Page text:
### Goal

Name intervals including those not found on the chart.

## Interval Qualities

Before we leaned on the chart to gain a starting point but it is time to expand! Interval qualities have an order to them. Here is a picture demonstrating the order:

Notice that a perfect interval **cannot be major or minor**. It can become augmented or diminished but never major or minor. Following the chart, say we have a diminished interval. Then it could become Perfect or Minor. Let's say it becomes minor, then it could become major or go back to being diminished. Let's say it becomes major. Then it could become augmented or minor.

There are some odd cases where diminished or augmented are not enough, in those cases you can use double diminished or double augmented and continue to expand in this way, although it is very rare that it is needed.

### Why these names?

The interval quality names fundamentally come from collections of whole steps and half steps. Such a collection is a way to construct a scale. A whole step is 2 half steps. For example, you can construct any major scale using the formula

WHOLE WHOLE HALF WHOLE WHOLE WHOLE HALF

Meaning you can start on a C and go up a half step (2 notes), you land on a D. This is the second note of the scale. Then if you go up another whole step from there we land on an E, the third note of the scale. We can continue in this way to make the entire major scale.

The names Major and Minor, Augmented and Diminished come from the size of the step. Each step has a “bigger” version and a “smaller” version. Bigger is major (literally in Latin) and smaller is minor (literally in Latin). The names augmented and diminished are just extensions of this. The reason perfect intervals go straight to augmented and diminished is a little more complicated.

P1 is perfect because there is no “bigger” or “smaller”, it is itself! Similarly, after 12 notes you reach the next octave. There is no smaller or bigger “step”. So major and minor do not make much sense.

P5 and P4 however kind of break this logic. Smaller and bigger steps do exist, namely the tritone. There also exist historical texts that do mention major and minor 4th and 5ths (Musica Enchiriadis). However these intervals are treated like there is only “one” size for them, so they are a bit odd. One reason is these intervals have very simple ratios giving them a consonant sound (as opposed to a dissonant sound) which is another possible explanation.

## Perfect Intervals

Perfect intervals occur for very simple ratios.

1:1 - The note is itself, unity.

2:1 - The octave, the note is twice the reference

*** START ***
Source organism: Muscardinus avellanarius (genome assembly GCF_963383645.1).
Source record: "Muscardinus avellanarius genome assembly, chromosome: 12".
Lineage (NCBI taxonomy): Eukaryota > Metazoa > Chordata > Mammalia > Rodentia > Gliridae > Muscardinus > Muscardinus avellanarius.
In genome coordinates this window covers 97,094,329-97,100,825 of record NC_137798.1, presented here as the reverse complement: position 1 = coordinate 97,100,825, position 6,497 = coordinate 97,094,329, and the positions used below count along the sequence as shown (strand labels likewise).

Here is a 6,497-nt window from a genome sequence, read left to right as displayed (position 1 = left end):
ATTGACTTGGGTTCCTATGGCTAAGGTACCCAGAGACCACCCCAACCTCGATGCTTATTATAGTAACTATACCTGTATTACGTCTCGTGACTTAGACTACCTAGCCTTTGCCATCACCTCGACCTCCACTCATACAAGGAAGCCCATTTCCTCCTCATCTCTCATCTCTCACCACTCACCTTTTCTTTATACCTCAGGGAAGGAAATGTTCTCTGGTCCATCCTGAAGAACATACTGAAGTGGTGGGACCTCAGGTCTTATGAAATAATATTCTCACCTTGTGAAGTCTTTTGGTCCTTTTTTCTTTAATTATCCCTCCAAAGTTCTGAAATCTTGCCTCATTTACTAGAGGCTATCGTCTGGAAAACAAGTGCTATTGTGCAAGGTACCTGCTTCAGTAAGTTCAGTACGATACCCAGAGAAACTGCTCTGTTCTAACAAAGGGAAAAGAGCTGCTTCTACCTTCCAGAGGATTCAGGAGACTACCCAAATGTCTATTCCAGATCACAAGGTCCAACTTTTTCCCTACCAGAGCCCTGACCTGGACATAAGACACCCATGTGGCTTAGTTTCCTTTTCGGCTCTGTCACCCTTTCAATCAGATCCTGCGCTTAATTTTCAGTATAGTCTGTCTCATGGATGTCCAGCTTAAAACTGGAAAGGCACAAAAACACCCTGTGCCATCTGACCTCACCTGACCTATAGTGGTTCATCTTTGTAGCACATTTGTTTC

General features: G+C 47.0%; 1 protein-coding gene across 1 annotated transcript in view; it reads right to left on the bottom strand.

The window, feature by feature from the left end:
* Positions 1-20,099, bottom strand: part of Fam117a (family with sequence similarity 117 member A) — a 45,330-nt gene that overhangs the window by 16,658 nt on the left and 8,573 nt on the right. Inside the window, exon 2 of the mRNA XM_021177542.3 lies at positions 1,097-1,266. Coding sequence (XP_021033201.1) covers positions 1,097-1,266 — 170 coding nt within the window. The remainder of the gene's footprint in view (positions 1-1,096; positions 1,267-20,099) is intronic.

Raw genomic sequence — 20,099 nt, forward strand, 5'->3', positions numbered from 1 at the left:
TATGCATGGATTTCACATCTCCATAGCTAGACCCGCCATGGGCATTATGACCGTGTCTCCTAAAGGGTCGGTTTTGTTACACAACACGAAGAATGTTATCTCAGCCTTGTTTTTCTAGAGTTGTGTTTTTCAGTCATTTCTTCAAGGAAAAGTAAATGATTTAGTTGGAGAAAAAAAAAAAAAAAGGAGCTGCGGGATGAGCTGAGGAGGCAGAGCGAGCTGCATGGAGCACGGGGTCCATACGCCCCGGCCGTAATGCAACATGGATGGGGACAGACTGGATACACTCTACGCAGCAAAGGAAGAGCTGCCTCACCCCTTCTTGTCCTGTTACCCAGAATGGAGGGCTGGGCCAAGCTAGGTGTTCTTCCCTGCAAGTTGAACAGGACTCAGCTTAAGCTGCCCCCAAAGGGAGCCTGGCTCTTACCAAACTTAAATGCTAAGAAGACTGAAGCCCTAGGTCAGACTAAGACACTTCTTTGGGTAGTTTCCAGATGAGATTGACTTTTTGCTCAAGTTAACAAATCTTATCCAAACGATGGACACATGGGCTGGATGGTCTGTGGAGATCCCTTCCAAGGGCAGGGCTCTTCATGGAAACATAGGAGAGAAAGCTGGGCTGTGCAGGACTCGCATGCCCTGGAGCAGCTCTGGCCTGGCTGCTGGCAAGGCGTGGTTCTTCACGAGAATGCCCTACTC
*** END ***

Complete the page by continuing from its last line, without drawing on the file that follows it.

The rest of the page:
3:2 - The Perfect 5th

4:3 - The Perfect 4th

If these ratios are satisfied then the interval is considered perfect. **Perfect intervals can never be major or minor!!!!**

## Major and Minor Intervals

Anything that is not perfect is either major or minor. So if the number is not a 1, 4, 5, or 8 then you should consider a major or a minor. In some cases augmented and diminished.

## How to know if it is augmented or diminished

The chart gives us all major and minor intervals! **So any deviation from the chart indicates an augmented or diminished interval.** If we don’t have enough semitones then it is diminished. If we have too many then it is augmented.

Consider for example the augmented unison, or augmented first.

Here we see the interval number is a 1. However the number of half steps is 1. On the chart we have too many half steps, the chart expects 0 for an interval number of 1 but we have 1 half step. Therefore we are too high and the interval is an augmented unison, or augmented first.

Now consider the diminished second:

Here we have an interval number of 2 but the number of half steps this time is 0. A minor 2 is the lowest 2 we have for the interval number that expects 1 half step on the chart. We therefore don’t have enough half steps and thus the interval is a diminished second.

If the interval had a double sharp, like this:

Then we would now be at -1 half steps and the interval would be a double diminished second. There is no real reason to use such an interval it is just here for demonstration purposes of how the system works.

Consider the following:

Here we have an interval number of 5, but the number of half steps is 8. This is not on the chart and we see we have too many half steps because the chart expects 7, therefore this is an augmented 5th.

Consider:

Here we have an interval number of 3, but the number of half steps is 2. This is not on the chart as an interval number of 3 expects either 3 or 4 half steps. We have 1 less than 3 so it must be a diminished 3rd.

In this way we can name any interval. These intervals are far less common but you will come across them from time to time, so you should know how to identify them and make them.

## Interval Name |
## Interval Abbreviation |
## Number of Semitones (Half Steps) |
---|---|---|

## Unison / Perfect First |
## P1 |
## 0 |

## Minor Second |
## m2 |
## 1 |

## Major Second |
## M2 |
## 2 |

## Minor Third |
## m3 |
## 3 |

## Major Third |
## M3 |
## 4 |

## Perfect Fourth |
## P4 |
## 5 |

## Augmented Fourth / Tritone / Diminished Fifth |
## Aug4 / Dim 5 / TT |
## 6 |

## Perfect Fifth |
## P5 |
## 7 |

## Minor Sixth |
## m6 |
## 8 |

## Major Sixth |
## M6 |
## 9 |

## Minor Seventh |
## m7 |
## 10 |

## Major Seventh |
## M7 |
## 11 |

## Perfect Octave |
## P8 |
## 12 |

## Interval Construction

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